Your creative tap might be rusting out of use, so let’s look at ways to get it turned back on and that innovative water flowing.
Here is one of my favourite writing quotes:
“The water does not flow until the faucet is turned on.” —Louis L’Amour.
What does this mean exactly? It means that we should not wait around for inspiration to strike if we want to get some writing done. Go after it with your pen poised. Let’s look into three ways to turn on that creativity tap:
1) Workbooks and Classes.
I cannot express to you the amount of joy that I found through Creative Writing classes over the year, both as a teacher and a student. They have helped me hone my skill set, understand what the craft of writing is about, and most importantly of all, have taught me to prioritise my writing life. Workbooks have a similar effect too, and taking that opportunity to write, create, and learn about something you care about, doesn’t just make you a better writer. It makes you a happier one, and it makes you more comfortable with the title of writer. You are a writer, friend, so it’s time to invest in yourself and your art.
I offer options for this – click here to see The Time to Write Workbook.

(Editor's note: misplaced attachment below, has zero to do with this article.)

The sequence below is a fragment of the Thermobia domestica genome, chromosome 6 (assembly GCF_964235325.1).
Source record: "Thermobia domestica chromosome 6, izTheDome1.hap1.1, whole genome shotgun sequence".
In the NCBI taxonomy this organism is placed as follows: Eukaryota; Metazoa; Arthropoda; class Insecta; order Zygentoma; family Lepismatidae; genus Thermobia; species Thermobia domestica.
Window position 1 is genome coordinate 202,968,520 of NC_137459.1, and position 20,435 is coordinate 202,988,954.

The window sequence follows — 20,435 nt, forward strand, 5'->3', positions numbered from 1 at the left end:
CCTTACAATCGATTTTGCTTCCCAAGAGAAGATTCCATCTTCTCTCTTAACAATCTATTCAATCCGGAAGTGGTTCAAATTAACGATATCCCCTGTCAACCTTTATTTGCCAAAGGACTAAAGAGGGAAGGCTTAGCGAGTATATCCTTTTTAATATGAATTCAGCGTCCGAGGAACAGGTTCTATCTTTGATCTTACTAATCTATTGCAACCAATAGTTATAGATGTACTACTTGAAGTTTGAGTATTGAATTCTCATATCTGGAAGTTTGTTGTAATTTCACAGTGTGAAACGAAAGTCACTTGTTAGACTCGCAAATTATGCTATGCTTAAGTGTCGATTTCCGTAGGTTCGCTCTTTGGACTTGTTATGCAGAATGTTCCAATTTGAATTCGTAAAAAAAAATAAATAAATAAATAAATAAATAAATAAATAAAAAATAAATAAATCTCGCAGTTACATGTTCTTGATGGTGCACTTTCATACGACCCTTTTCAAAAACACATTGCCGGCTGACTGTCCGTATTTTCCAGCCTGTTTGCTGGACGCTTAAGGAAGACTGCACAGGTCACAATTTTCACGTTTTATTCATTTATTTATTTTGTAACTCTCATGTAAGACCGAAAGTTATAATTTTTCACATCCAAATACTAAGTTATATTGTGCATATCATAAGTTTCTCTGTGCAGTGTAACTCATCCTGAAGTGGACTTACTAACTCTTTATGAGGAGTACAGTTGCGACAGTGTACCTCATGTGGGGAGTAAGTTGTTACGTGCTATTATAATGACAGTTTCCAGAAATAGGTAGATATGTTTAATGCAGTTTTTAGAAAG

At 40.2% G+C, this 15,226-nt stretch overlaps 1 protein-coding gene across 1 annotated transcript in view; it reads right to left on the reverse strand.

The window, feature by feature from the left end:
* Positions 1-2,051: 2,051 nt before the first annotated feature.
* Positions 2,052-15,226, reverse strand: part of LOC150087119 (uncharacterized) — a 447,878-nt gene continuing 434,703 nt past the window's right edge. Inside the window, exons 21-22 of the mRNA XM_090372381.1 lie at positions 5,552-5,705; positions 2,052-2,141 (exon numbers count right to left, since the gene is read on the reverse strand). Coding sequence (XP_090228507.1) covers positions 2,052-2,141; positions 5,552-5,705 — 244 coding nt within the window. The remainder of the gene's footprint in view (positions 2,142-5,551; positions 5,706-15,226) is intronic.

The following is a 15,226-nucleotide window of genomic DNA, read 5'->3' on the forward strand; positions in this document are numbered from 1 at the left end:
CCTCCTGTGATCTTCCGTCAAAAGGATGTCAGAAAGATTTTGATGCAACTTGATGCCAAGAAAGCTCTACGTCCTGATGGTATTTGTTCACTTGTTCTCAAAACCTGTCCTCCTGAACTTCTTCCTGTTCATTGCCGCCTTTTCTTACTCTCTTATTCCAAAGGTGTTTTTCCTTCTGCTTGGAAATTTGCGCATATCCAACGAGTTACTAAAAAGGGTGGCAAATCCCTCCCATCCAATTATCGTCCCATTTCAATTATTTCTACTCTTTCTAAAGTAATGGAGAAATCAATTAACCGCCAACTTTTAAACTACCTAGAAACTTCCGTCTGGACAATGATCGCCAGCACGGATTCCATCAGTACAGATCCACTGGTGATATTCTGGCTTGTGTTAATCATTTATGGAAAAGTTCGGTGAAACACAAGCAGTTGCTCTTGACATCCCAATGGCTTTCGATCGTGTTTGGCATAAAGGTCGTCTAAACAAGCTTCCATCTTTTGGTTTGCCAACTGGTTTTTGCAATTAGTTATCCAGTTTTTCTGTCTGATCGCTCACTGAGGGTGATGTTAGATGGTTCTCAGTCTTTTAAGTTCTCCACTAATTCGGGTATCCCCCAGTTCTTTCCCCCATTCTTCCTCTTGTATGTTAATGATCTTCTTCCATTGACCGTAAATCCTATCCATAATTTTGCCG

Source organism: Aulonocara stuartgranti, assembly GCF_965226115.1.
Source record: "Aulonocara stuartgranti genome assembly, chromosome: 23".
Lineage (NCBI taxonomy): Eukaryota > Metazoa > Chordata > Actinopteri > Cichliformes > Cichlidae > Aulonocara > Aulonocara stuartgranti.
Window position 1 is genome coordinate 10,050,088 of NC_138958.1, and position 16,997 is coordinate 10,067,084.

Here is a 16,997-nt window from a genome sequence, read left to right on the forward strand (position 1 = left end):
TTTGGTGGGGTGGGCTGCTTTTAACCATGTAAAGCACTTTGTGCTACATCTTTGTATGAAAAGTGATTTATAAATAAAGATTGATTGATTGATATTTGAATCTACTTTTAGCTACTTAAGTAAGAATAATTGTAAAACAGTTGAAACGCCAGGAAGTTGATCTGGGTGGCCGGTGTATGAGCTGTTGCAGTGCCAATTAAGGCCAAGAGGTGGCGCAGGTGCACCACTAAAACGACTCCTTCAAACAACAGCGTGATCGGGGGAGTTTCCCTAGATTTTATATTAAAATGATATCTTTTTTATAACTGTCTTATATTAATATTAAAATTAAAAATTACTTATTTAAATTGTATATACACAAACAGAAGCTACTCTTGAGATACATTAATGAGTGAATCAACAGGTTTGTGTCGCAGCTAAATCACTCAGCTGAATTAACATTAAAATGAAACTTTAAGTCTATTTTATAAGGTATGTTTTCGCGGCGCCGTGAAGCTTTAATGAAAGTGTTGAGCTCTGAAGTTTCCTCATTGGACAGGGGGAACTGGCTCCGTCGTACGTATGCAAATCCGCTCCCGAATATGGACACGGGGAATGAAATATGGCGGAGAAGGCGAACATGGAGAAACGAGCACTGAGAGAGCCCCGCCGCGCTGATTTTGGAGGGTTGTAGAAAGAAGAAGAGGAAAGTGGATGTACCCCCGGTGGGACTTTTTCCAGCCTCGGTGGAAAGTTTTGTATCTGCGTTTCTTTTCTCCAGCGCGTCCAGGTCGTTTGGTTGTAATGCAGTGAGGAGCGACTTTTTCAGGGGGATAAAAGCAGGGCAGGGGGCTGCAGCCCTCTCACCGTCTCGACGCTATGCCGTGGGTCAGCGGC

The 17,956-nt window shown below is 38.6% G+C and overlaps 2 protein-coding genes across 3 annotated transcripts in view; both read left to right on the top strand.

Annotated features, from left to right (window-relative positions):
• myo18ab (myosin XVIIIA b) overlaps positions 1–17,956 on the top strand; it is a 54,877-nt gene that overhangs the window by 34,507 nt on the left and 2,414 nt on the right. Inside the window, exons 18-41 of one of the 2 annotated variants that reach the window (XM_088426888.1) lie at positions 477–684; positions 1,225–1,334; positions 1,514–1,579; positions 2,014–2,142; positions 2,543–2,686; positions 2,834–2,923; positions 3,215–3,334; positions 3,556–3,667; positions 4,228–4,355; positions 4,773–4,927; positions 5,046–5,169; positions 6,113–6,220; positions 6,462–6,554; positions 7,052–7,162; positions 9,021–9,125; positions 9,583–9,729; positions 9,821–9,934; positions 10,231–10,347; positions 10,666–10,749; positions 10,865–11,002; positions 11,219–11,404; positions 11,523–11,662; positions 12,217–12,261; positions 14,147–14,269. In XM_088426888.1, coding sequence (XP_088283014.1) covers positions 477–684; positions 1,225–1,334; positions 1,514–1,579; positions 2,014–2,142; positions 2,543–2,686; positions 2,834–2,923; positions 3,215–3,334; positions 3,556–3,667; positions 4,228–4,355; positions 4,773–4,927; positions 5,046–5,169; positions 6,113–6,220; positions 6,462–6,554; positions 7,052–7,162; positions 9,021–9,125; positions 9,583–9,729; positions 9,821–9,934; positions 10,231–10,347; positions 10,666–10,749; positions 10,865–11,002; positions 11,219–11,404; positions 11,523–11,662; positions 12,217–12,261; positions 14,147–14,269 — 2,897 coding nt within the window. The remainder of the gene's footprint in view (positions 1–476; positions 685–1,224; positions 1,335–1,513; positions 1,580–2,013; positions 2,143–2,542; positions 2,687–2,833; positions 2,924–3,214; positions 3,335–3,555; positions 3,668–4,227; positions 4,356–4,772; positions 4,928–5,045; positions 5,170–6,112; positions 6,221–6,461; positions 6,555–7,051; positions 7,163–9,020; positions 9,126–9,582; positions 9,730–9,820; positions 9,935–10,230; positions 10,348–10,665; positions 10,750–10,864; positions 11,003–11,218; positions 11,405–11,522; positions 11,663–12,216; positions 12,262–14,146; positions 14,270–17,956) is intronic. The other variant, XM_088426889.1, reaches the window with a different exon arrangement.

This has been developed to help you find time in your working week to write. For the price of a cup of coffee, you can invest in yourself.
I also offer the amazing It’s Time to Write Your Novel masterclass. This 40 class programme is designed to take you from procrastination to print – through the stages of writing your novel. The classes are developed to fit into a busy day so that finding time for yourself is not so difficult.
Once you begin to prioritise your writing life through workbooks, classes, and investing in yourself – you will find that the creative faucet is so much easier to turn on. After all, practice makes progress, and by setting this time aside to work on something you care about, you are making progress.
2) Writing exercises.
Writing exercises are the oil for the rusty faucet! I absolutely love them, and they spark exciting ideas. Here are two of my favourites:
Freewriting. Freewriting is precisely as it sounds – it is the act of putting pen to paper and writing a steady stream of consciousness.
Changing the point of view. Writing from another character’s point of view in your story is a fantastic way to get to know it better. Through this exercise, you can learn more about your characters, your world, and your plotline.
3) Investigation into your process.
If we do not spend some time considering how we write, why we write, and what makes our writing life better, it will never change. If you are not happy with the writing world you have created and find it hard to get inspired; it’s time to investigate your process. This act alone will help you develop a routine and writing process that actually works for you, meaning that when you sit down to write, you are ready to create with passion.
1:1 coaching is ideal for this step, and through working with a writing coach such as myself, you can understand your process and how you can create a novel you are proud of.
Try the above things if you want to turn that creative faucet on, and let me know how you get on! Looking for more productivity hacks? Click here.